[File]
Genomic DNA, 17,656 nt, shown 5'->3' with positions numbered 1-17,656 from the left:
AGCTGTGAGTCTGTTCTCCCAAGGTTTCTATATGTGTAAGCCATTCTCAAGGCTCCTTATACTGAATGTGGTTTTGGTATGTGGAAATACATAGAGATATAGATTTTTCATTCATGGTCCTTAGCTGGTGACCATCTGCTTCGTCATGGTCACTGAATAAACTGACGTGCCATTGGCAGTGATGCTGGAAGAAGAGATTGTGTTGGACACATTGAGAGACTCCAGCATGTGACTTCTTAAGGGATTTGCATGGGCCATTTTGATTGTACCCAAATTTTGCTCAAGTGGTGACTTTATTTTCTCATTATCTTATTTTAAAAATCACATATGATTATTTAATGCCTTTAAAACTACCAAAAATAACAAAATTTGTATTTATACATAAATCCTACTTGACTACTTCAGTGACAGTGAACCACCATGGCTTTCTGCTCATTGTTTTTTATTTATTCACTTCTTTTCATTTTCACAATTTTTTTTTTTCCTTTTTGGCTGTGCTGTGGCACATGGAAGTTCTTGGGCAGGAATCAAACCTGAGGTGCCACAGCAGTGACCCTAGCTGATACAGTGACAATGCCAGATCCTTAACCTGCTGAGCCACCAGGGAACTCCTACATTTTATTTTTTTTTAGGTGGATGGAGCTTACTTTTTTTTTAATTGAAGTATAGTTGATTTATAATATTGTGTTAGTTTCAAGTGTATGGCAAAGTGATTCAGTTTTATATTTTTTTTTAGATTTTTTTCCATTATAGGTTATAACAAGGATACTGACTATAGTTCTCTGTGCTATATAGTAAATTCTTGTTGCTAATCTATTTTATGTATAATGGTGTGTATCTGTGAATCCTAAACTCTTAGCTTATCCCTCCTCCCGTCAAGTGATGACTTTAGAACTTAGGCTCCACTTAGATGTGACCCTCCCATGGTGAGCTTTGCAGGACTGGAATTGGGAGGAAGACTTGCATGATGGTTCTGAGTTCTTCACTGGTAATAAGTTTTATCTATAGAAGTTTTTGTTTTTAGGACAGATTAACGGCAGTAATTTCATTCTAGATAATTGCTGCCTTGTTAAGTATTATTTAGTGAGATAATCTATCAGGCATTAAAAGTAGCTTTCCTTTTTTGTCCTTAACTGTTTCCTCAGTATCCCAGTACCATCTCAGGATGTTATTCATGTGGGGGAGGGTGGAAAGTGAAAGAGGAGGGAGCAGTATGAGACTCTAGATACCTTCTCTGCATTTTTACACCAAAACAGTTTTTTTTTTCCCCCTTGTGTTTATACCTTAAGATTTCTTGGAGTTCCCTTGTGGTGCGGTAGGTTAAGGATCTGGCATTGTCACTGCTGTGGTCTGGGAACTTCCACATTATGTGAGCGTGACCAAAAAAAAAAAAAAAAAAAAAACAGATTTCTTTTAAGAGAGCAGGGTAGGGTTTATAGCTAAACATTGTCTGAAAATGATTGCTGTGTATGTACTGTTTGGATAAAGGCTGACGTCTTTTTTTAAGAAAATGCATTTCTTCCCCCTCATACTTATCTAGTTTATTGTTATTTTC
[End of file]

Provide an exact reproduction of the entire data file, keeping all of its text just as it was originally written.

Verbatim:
Genomic DNA, 17,656 nt, shown 5'->3' with positions numbered 1-17,656 from the left:
AGCTGTGAGTCTGTTCTCCCAAGGTTTCTATATGTGTAAGCCATTCTCAAGGCTCCTTATACTGAATGTGGTTTTGGTATGTGGAAATACATAGAGATATAGATTTTTCATTCATGGTCCTTAGCTGGTGACCATCTGCTTCGTCATGGTCACTGAATAAACTGACGTGCCATTGGCAGTGATGCTGGAAGAAGAGATTGTGTTGGACACATTGAGAGACTCCAGCATGTGACTTCTTAAGGGATTTGCATGGGCCATTTTGATTGTACCCAAATTTTGCTCAAGTGGTGACTTTATTTTCTCATTATCTTATTTTAAAAATCACATATGATTATTTAATGCCTTTAAAACTACCAAAAATAACAAAATTTGTATTTATACATAAATCCTACTTGACTACTTCAGTGACAGTGAACCACCATGGCTTTCTGCTCATTGTTTTTTATTTATTCACTTCTTTTCATTTTCACAATTTTTTTTTTTCCTTTTTGGCTGTGCTGTGGCACATGGAAGTTCTTGGGCAGGAATCAAACCTGAGGTGCCACAGCAGTGACCCTAGCTGATACAGTGACAATGCCAGATCCTTAACCTGCTGAGCCACCAGGGAACTCCTACATTTTATTTTTTTTTAGGTGGATGGAGCTTACTTTTTTTTTAATTGAAGTATAGTTGATTTATAATATTGTGTTAGTTTCAAGTGTATGGCAAAGTGATTCAGTTTTATATTTTTTTTTAGATTTTTTTCCATTATAGGTTATAACAAGGATACTGACTATAGTTCTCTGTGCTATATAGTAAATTCTTGTTGCTAATCTATTTTATGTATAATGGTGTGTATCTGTGAATCCTAAACTCTTAGCTTATCCCTCCTCCCGTCAAGTGATGACTTTAGAACTTAGGCTCCACTTAGATGTGACCCTCCCATGGTGAGCTTTGCAGGACTGGAATTGGGAGGAAGACTTGCATGATGGTTCTGAGTTCTTCACTGGTAATAAGTTTTATCTATAGAAGTTTTTGTTTTTAGGACAGATTAACGGCAGTAATTTCATTCTAGATAATTGCTGCCTTGTTAAGTATTATTTAGTGAGATAATCTATCAGGCATTAAAAGTAGCTTTCCTTTTTTGTCCTTAACTGTTTCCTCAGTATCCCAGTACCATCTCAGGATGTTATTCATGTGGGGGAGGGTGGAAAGTGAAAGAGGAGGGAGCAGTATGAGACTCTAGATACCTTCTCTGCATTTTTACACCAAAACAGTTTTTTTTTTCCCCCTTGTGTTTATACCTTAAGATTTCTTGGAGTTCCCTTGTGGTGCGGTAGGTTAAGGATCTGGCATTGTCACTGCTGTGGTCTGGGAACTTCCACATTATGTGAGCGTGACCAAAAAAAAAAAAAAAAAAAAAACAGATTTCTTTTAAGAGAGCAGGGTAGGGTTTATAGCTAAACATTGTCTGAAAATGATTGCTGTGTATGTACTGTTTGGATAAAGGCTGACGTCTTTTTTTAAGAAAATGCATTTCTTCCCCCTCATACTTATCTAGTTTATTGTTATTTTC